Modeled after the wings of a dragonfly, this incredible urban farm concept for New York City's Roosevelt Island intends to ease the problems of food mileage and shortage, and reconnect consumers with producers. Urban farming is a growing trend amongst savvy city dwellers today, but in a densely packed borough like Manhattan, growth must come vertically. Spanning 132 floors and 600 vertical meters, the Dragonfly can accommodate 28 different agricultural fields for the production of fruit, vegetables, grains, meat and dairy. A combination of solar and wind power make Belgian architect Vincent Callebaut's Dragonfly concept 100% self sufficient.
In this utopian superstructure offices, research labs, housing, and communal areas are interspersed between orchards, farms, and production rooms. Plant and animal farming is arranged throughout the Dragonfly’s steel and glass set of wings so as to maintain proper soil nutrient levels and reuse of biowaste.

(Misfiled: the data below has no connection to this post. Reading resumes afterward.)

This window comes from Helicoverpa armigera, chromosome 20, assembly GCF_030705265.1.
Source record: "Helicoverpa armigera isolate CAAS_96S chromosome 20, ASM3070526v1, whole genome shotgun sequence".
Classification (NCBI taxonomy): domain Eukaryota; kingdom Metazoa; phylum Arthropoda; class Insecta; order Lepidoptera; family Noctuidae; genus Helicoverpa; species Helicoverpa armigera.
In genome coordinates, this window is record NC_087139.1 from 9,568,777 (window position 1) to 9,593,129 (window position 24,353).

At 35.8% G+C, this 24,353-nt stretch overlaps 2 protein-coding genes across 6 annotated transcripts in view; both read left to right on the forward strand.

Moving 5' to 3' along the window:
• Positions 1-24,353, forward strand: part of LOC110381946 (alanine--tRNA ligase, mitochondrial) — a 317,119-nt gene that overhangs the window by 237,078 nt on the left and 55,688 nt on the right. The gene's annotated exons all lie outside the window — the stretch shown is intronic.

The spaces between the wings are designed to take advantage of solar energy by accumulating warm air in the exo-structure during winter. Cooling in the summer will be facilitated through natural ventilation and evapo-perspiration from the plants.
Exterior vertical gardens filter rain water which is then mixed with domestic liquid waste. Together they are treated organically before being recirculated for farm use, preserving and distributing nitrogen, phosphorus and potassium. This urban farm, perhaps more appropriate for Dubai than New York, is intended to be cultivated by its own inhabitants, thus closing the loop of self-sustenance.